The Education Ministry is aware of this. The most publicized reform in the education system this year was the reintroduction of school uniforms, a policy presumably instituted by Minister Gideon Sa’ar for all the right reasons: to foster a sense of equality among pupils regardless of socioeconomic background, to alleviate social pressure, to shift the focus from appearance to achievement.

Interestingly, it also an initiative that marks a return to fundamental Zionist values, making it an appropriate gift to Theodor Herzl on the occasion of his 150th birthday. In the utopian society he describes in Altneuland, “All the pupils must wear the same kind of simple clothing...

We think it unethical to single out children according to their parents’ wealth or social rank. That would be bad for all of them. The children from well-todo families would become lazy and arrogant, the others embittered.”

But equality in dress in and of itself is not going to bring about equality in opportunity. That is only going to be achieved if we are able to provide all of our children with the knowledge and skills they need to make their way in an increasingly globalized economy.

In Herzl’s idyllic dream, “We neither reward nor punish our children for their fathers’ business transactions.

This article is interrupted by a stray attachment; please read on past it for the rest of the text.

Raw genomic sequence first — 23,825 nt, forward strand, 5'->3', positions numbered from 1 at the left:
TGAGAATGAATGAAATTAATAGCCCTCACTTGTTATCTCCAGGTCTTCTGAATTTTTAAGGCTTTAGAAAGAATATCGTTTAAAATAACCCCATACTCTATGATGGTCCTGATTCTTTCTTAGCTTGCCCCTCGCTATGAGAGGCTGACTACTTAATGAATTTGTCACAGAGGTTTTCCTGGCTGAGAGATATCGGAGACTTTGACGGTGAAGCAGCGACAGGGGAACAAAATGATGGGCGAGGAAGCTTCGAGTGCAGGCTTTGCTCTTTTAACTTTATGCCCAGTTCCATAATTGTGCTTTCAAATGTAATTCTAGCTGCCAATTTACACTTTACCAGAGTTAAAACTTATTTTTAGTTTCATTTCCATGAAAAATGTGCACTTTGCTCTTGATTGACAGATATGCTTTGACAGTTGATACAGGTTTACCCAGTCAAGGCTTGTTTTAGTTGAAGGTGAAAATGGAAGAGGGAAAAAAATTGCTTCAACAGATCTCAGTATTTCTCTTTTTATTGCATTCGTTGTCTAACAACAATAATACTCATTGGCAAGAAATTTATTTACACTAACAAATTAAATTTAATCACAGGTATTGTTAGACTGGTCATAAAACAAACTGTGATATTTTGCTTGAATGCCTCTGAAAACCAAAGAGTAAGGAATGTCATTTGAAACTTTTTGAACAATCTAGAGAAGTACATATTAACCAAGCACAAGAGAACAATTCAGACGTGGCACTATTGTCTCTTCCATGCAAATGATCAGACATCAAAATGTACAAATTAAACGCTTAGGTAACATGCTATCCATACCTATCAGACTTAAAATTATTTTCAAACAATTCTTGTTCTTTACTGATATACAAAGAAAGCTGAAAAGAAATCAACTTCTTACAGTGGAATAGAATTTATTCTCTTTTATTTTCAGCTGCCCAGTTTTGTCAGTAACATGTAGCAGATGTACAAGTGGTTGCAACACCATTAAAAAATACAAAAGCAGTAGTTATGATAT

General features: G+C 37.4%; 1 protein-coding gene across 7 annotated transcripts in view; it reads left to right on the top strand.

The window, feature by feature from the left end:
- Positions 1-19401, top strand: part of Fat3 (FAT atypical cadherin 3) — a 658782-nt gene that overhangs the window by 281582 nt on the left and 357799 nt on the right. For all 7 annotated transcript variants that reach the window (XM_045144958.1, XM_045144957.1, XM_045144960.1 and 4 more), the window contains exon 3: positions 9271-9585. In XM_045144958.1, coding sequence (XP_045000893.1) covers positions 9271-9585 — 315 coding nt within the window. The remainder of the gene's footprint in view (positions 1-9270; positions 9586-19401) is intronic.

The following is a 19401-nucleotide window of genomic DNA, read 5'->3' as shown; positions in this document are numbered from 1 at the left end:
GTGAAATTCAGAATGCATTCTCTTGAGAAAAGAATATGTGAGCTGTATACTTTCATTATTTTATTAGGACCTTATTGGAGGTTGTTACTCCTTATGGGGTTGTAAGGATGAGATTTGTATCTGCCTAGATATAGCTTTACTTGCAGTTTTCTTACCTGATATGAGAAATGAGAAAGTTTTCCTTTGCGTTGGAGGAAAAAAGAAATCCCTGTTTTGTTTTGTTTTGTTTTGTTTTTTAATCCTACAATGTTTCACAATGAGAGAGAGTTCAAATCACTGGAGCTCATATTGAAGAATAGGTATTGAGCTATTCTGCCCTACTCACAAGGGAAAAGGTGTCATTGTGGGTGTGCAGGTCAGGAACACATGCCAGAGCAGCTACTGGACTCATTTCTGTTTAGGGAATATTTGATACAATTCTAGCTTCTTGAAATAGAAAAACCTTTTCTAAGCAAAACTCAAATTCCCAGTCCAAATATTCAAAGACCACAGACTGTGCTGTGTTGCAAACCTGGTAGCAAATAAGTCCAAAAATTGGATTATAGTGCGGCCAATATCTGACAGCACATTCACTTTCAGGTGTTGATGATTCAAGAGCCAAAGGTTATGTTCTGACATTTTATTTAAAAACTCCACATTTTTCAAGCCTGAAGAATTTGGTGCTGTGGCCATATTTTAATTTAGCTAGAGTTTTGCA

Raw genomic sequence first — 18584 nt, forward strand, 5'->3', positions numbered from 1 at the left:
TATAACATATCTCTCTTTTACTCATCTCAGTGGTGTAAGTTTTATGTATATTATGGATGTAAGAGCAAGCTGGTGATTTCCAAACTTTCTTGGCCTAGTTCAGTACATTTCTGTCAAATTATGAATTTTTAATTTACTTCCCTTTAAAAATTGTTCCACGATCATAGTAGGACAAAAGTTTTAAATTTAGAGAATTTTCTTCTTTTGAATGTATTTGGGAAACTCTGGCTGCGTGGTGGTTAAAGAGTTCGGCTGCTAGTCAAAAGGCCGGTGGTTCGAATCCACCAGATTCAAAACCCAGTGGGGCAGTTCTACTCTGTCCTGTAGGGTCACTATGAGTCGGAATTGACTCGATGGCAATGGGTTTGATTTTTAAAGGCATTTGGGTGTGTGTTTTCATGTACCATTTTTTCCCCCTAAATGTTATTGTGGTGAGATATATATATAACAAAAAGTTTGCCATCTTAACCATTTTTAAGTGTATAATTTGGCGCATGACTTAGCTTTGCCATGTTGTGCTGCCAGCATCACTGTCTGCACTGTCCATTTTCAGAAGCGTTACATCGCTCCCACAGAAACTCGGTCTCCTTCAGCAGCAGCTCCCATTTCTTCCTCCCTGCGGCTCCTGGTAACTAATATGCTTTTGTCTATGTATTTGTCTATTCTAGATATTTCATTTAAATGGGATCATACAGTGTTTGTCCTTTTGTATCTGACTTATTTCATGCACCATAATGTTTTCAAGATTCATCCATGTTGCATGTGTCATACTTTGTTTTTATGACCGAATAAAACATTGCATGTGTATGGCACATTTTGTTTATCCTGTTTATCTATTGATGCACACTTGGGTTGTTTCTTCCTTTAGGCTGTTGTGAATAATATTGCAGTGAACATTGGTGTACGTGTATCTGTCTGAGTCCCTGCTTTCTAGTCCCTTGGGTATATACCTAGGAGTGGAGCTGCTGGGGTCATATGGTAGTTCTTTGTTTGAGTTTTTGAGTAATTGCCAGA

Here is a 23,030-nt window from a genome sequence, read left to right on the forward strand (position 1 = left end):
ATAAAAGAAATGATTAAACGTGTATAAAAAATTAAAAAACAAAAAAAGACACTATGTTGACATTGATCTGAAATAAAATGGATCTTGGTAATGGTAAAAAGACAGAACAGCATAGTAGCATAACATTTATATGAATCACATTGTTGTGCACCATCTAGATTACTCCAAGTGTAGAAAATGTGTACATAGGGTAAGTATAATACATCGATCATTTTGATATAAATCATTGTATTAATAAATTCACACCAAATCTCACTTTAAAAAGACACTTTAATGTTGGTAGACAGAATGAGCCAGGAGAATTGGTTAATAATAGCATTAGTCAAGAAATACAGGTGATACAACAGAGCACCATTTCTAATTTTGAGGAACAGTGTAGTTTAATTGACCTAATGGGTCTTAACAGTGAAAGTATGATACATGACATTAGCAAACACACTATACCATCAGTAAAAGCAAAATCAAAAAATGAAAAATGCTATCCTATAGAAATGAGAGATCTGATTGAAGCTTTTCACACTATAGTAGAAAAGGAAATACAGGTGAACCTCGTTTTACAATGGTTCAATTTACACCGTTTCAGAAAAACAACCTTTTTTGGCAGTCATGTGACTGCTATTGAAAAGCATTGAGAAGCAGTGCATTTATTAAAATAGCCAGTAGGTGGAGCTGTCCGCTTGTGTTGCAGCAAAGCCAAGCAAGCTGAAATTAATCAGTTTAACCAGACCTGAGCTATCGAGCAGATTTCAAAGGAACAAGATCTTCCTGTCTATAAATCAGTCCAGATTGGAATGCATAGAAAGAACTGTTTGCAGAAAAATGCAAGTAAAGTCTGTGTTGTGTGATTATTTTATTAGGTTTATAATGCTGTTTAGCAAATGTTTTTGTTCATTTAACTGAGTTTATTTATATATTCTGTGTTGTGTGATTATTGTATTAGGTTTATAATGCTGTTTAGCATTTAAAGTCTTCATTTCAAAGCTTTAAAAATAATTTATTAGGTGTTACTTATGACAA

Each generation is given a new start.”

We must do the same in our own harsh reality.

Whether the current peace talks will resolve the conflict with our neighbors remains to be seen. Ultimately, however, our future is as dependent on what happens in the corridors of our schools as in the corridors of power. In this country, we are all experts on issues of security and delight in pontificating on how best to secure it – though our words are unlikely to make much of a difference – if for no other reason than that there is another side here on whom we have little influence. Our schools are another matter altogether. We can involve ourselves in our children’s education.

We can insist that the social agenda not be ignored even as the political agenda is being pursued.

In this season of heshbon nefesh (accounting for the soul), we must account as well for how we teach heshbon (mathematics). If we are unable to influence what is happening within the gates of our schoolyards, how realistic is it to imagine that we might have any impact at all on what happens within the gates of heaven? The writer has a doctorate in Jewish education from Hebrew University and serves as vice chairman of the World Zionist Organization.

keepdreamingjpost@gmail.com